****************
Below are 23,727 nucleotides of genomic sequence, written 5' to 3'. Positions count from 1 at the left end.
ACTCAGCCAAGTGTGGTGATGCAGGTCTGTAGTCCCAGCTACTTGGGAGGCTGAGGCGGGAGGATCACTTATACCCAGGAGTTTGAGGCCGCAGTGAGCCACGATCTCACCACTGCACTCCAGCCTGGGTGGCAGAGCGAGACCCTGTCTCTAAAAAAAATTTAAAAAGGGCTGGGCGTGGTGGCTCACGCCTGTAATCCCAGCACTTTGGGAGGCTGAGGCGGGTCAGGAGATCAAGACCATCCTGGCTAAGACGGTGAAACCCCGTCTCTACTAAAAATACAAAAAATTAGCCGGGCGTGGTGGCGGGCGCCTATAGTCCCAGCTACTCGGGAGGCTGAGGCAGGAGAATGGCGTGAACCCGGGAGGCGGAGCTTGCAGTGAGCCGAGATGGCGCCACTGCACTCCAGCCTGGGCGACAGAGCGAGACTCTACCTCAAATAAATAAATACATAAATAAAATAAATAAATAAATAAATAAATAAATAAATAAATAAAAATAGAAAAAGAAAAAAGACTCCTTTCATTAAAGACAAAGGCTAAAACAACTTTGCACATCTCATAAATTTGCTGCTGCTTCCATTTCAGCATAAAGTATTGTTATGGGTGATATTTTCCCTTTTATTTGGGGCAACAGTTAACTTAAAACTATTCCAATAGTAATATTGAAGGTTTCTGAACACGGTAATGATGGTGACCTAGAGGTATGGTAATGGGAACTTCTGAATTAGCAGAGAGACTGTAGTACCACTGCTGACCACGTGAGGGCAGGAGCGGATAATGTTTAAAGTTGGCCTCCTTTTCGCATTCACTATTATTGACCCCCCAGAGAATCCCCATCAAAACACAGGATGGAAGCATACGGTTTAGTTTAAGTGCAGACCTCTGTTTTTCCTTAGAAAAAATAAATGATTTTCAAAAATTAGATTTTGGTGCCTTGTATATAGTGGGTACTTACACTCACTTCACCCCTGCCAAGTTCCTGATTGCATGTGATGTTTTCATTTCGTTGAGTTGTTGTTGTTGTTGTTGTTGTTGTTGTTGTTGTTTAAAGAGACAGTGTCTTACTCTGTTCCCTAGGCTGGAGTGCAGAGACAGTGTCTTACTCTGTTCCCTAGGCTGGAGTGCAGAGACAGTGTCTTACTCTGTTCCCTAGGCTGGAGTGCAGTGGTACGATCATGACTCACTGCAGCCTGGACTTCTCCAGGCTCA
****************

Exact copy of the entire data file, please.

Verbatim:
Below are 23,727 nucleotides of genomic sequence, written 5' to 3'. Positions count from 1 at the left end.
ACTCAGCCAAGTGTGGTGATGCAGGTCTGTAGTCCCAGCTACTTGGGAGGCTGAGGCGGGAGGATCACTTATACCCAGGAGTTTGAGGCCGCAGTGAGCCACGATCTCACCACTGCACTCCAGCCTGGGTGGCAGAGCGAGACCCTGTCTCTAAAAAAAATTTAAAAAGGGCTGGGCGTGGTGGCTCACGCCTGTAATCCCAGCACTTTGGGAGGCTGAGGCGGGTCAGGAGATCAAGACCATCCTGGCTAAGACGGTGAAACCCCGTCTCTACTAAAAATACAAAAAATTAGCCGGGCGTGGTGGCGGGCGCCTATAGTCCCAGCTACTCGGGAGGCTGAGGCAGGAGAATGGCGTGAACCCGGGAGGCGGAGCTTGCAGTGAGCCGAGATGGCGCCACTGCACTCCAGCCTGGGCGACAGAGCGAGACTCTACCTCAAATAAATAAATACATAAATAAAATAAATAAATAAATAAATAAATAAATAAATAAATAAAAATAGAAAAAGAAAAAAGACTCCTTTCATTAAAGACAAAGGCTAAAACAACTTTGCACATCTCATAAATTTGCTGCTGCTTCCATTTCAGCATAAAGTATTGTTATGGGTGATATTTTCCCTTTTATTTGGGGCAACAGTTAACTTAAAACTATTCCAATAGTAATATTGAAGGTTTCTGAACACGGTAATGATGGTGACCTAGAGGTATGGTAATGGGAACTTCTGAATTAGCAGAGAGACTGTAGTACCACTGCTGACCACGTGAGGGCAGGAGCGGATAATGTTTAAAGTTGGCCTCCTTTTCGCATTCACTATTATTGACCCCCCAGAGAATCCCCATCAAAACACAGGATGGAAGCATACGGTTTAGTTTAAGTGCAGACCTCTGTTTTTCCTTAGAAAAAATAAATGATTTTCAAAAATTAGATTTTGGTGCCTTGTATATAGTGGGTACTTACACTCACTTCACCCCTGCCAAGTTCCTGATTGCATGTGATGTTTTCATTTCGTTGAGTTGTTGTTGTTGTTGTTGTTGTTGTTGTTGTTGTTTAAAGAGACAGTGTCTTACTCTGTTCCCTAGGCTGGAGTGCAGAGACAGTGTCTTACTCTGTTCCCTAGGCTGGAGTGCAGAGACAGTGTCTTACTCTGTTCCCTAGGCTGGAGTGCAGTGGTACGATCATGACTCACTGCAGCCTGGACTTCTCCAGGCTCA